Megadeth - "How the Story Ends" (Endgame, 2009)
I guess I had higher hopes for this—as well as the reunited team of Mustaine and Ellefson on TH1RT3EN—but Megadeth’s modern-day output has left me a bit cold. Not that there’s necessarily anything wrong with it. The songs are good, with good riffs and even some moments of groove-iness, they are executed well, and Dave’s vocals sound great (methinks there is some studio trickery going on however), but for the most part, I can take it or leave it. It just doesn’t have that special something that early Megadeth had, especially albums like Rust in Peace. “How the Story Ends” is one of the better tunes from this album, and I think it would have been a better album closer than “The Right to Go Insane” (I mean, c’mon, how can you not end an album called Endgame with “How the Story Ends?!”) but I can’t help feeling a little “meh” over the whole affair.
The Beatles - “Mr. Moonlight” (Beatles for Sale, 1964)
Although a bit “crooner-ish” for my tastes, it’s the Beatles. What else can I say?
Ty Tabor - "Freakin’" (Trip Magnet - The EP, 2010)
Weird little 2-minute closing track of an experimental EP from one of my all-time favorite guitarists. This entire album is a bit of a left turn from what you would expect from Ty, but I’m somewhat of a completist when it comes to King’s X.
Scorpions - "The Zoo" (Animal Magnetism, 1980)
Classic plodding riff and excellent wah-wah-drenched lead from the Scorpions. This album gets a big of a black eye in the band’s catalog, but I love it.
Lecrae (feat. Andy Mineo and Papa San) - "The Fever (feat. Andy Mineo and Papa San)" (Church Clothes, Vol. 2, 2013)
Um, yeah. So this is in my library because I bought it for my teenaged son who is infatuated with Christian rap. Can’t say I’ve ever heard this before, or that I like it much, or that I will ever listen to it again on purpose. I’ve tried to turn him onto “real” rap/hip-hop like the Beastie Boys, but he just won’t have it.
I was so sick of trying to figure out what people wanted to hear. One day I just woke up and said, “I’m not gonna play that game. I’m gonna write whatever the heck I feel like. Whatever comes out is whatever comes out, and that’s gonna be that.”
For your listening pleasure, KXM, the new project featuring dUg Pinnick (King’s X), George Lynch (Dokken, Lynch Mob), and Ray Luzier (Korn), has released a sampler of every track from their forthcoming eponymous album. The tracklisting is as follows:
Leaving Araby - “I Hurt. Can I Hurt You?” (Slightly South of Scene, 2006)
If you can get past the monotonous refrain “I’m not quite sure what you’re waiting for,” this is a great track from this indie band’s 5-song debut EP.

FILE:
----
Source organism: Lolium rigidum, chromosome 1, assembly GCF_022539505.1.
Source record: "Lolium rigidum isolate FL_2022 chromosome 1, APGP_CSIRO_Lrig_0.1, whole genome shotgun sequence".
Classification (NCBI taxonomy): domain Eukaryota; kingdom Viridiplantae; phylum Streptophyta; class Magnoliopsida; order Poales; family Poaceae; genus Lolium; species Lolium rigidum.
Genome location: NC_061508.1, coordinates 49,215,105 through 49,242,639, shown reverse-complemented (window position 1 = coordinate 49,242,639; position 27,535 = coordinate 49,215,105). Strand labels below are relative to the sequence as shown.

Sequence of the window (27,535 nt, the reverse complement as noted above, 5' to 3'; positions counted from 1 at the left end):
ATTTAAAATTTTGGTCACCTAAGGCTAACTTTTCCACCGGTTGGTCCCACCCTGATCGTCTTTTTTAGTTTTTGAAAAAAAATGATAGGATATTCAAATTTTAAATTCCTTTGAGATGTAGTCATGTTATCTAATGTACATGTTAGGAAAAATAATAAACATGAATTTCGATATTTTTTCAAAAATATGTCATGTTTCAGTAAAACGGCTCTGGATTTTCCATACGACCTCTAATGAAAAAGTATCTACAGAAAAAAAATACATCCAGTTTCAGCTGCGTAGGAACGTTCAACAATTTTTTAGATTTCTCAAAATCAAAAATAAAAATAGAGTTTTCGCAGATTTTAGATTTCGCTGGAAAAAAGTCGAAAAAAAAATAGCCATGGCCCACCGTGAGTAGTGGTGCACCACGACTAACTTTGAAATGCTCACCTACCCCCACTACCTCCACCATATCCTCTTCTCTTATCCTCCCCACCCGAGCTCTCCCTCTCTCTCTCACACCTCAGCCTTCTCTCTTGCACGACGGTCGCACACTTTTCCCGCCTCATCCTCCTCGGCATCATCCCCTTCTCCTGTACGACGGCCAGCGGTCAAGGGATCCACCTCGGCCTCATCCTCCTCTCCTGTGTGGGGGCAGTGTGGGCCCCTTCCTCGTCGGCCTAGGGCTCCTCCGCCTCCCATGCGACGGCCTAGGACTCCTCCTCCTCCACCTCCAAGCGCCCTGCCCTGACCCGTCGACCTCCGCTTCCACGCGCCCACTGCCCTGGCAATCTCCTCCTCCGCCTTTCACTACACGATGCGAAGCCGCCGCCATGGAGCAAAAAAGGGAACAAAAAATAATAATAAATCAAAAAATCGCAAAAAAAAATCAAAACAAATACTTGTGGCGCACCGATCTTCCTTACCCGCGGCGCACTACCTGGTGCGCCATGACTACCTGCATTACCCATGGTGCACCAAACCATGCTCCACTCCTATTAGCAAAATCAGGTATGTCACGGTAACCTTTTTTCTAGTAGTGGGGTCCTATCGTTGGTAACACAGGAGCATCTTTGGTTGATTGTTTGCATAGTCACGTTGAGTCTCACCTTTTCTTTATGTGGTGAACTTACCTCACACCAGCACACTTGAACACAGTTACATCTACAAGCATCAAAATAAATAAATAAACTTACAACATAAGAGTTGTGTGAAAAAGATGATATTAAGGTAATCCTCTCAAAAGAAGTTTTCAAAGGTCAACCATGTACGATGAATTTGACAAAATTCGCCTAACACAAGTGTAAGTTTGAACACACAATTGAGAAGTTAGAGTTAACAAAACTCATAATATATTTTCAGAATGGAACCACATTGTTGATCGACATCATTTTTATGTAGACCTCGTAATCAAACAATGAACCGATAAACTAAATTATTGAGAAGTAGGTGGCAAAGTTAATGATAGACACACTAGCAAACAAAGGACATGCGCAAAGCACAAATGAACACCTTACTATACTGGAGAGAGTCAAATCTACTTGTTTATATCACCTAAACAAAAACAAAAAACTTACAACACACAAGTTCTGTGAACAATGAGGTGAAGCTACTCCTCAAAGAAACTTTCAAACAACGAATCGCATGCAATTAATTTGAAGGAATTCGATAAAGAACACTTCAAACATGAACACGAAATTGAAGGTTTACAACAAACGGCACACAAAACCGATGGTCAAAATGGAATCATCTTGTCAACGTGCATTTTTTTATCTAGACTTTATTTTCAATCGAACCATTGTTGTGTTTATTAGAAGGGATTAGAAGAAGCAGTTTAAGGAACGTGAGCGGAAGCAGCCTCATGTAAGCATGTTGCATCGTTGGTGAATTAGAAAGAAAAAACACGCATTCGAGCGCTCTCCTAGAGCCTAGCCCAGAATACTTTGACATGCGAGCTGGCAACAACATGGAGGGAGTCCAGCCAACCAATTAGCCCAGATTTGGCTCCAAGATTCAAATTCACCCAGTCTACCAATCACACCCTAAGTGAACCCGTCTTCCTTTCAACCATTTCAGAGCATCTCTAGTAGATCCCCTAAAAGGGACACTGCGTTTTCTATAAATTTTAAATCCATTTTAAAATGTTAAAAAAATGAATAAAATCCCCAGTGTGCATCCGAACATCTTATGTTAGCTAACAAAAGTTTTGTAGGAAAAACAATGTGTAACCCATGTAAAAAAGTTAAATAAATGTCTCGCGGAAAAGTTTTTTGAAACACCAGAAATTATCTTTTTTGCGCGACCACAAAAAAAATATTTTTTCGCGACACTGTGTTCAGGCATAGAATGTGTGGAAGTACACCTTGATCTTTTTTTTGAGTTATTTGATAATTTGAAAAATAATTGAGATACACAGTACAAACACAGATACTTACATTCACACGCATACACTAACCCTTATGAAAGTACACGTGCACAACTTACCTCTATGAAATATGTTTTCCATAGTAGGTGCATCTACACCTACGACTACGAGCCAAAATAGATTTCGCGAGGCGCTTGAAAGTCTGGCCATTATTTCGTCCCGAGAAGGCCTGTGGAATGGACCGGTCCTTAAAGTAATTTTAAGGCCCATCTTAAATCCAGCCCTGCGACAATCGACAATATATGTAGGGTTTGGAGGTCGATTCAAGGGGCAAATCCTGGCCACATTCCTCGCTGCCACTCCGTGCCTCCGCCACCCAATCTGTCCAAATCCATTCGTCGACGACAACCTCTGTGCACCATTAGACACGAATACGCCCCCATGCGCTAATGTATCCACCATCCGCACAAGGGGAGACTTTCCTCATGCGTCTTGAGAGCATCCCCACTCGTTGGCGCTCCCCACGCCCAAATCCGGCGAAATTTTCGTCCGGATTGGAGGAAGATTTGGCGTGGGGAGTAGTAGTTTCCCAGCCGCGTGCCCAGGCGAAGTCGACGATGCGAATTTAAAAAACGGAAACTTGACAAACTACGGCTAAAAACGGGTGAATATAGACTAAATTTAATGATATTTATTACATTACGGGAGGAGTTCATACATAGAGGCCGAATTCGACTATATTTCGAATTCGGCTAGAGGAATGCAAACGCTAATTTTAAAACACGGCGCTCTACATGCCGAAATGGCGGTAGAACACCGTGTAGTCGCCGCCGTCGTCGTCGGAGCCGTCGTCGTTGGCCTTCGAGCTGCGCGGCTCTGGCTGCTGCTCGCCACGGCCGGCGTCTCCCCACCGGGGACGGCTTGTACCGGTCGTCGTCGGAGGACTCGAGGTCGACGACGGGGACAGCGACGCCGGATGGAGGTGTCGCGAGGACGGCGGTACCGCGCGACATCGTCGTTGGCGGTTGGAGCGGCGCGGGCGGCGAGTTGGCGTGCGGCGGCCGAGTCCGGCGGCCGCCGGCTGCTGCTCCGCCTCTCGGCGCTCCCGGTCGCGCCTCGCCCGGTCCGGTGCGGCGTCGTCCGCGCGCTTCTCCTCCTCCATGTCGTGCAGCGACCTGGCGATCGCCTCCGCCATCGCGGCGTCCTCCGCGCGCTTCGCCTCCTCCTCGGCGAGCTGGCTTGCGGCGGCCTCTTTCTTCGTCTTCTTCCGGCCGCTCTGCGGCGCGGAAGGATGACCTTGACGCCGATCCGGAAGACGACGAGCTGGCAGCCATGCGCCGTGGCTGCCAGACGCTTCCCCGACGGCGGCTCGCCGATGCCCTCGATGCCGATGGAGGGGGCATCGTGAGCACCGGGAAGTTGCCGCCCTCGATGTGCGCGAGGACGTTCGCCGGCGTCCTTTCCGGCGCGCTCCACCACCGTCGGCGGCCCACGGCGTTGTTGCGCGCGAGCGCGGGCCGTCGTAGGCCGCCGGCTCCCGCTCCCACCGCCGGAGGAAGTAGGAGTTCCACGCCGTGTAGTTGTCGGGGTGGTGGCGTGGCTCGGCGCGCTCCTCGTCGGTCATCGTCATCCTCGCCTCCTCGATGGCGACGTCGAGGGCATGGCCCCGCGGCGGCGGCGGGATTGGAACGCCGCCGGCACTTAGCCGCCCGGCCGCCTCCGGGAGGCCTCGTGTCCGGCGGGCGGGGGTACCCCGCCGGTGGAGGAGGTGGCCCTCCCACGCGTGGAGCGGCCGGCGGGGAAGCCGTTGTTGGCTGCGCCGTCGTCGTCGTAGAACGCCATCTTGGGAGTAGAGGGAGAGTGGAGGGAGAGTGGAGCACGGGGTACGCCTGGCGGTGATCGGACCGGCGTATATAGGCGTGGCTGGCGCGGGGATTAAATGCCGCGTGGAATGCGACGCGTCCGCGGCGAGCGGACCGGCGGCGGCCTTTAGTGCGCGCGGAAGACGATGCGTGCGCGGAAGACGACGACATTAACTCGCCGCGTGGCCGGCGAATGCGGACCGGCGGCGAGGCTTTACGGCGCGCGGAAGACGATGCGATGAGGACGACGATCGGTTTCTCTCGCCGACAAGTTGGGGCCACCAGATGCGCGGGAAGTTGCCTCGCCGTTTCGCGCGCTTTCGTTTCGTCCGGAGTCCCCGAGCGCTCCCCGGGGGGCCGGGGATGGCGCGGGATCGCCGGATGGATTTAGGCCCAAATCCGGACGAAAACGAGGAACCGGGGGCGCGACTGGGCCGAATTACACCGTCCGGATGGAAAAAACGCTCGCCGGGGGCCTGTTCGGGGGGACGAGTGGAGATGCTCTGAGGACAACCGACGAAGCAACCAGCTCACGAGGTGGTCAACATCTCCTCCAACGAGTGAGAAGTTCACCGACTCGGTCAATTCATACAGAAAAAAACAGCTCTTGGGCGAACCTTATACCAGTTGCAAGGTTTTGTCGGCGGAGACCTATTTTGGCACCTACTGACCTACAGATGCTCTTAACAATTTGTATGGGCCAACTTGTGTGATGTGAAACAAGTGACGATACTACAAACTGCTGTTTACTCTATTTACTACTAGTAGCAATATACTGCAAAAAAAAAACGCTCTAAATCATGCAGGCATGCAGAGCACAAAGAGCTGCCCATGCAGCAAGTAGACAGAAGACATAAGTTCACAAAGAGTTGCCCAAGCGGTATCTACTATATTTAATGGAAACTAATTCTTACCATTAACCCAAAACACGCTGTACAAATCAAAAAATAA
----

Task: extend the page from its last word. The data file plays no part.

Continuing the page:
U2 - "Love and Peace or Else" (How to Dismantle an Atomic Bomb, 2004)
Despite my waning interest in U2 by this point, I thought HTDAAB was quite a good album. This however is not one of my favorites.
Tool - “Faaip De Oiad” (Lateralus, 2001)
OK, so this isn’t a real track, but it totally freaked me out the first time I heard it.
King’s X - "Pray" (Live Love in London, 2010)
30 plus years on, and this trio shows it still has the chops in this 2009 show at the Electric Ballroom in London. Need proof? Watch the show here.
Jars of Clay - “Crazy Times” (The White Elephant Sessions, 2000)
A (very polished) demo version of the lead single from Jars of Clay’s second album Much Afraid from a demos and rarities companion piece to their 1999 third album If I Left the Zoo. Over the years, The White Elephant Sessions has actually become one of my favorite “albums” from the band.
Anthrax guitarist and co-founder Scott Ian has one of the coolest wives ever. Not only is Pearl Aday the adopted daughter of Meat Loaf (that ought to be enough right there, right?!), but she hosted a surprise party for Scott last night at LA’s Largo that included a performance of King’s X’s “Goldilox”—one of Scott’s favorite songs of all time—by none other than dUg Pinnick.
Basically I was serenaded by Dug. I had chills. His voice turned a square room into a round one and just blew everyone away.
As if that weren’t enough, the party featured sets by comedians Brian Posehn, Patton Oswalt, and Sarah Silverman, and the house band for the night included Armored Saint’s John Bush and Joey Vera, Metalocalypse creator and voice talent Brendon Small (who also plays guitar for the show’s fictional band Dethklok) and Tool’s Justin Chancellor. Among the songs performed were Thin Lizzy’s “Cowboy Song” and “The Boys Are Back In Town,” KISS’ “Parasite,” AC/DC’s “Down Payment Blues,” and Cheap Trick’s “He’s A Whore.”
Pearl put together such an amazing event for me that actually got me to completely forget everything going on in our lives for a few hours. It was just sheer fun…
My birthday isn’t until the 31st but anything we do that night will be an anticlimax compared to last night.
Great unearthed footage (a digitized VHS copy no less!) of King’s X performing acoustic versions of “Black Flag” and “Over My Head” as VJ John Norris repeatedly refers to the band as Black Flag (in all fairness to Norris, it really did appear to be a simple slip-up that was difficult not to repeat once he had said it).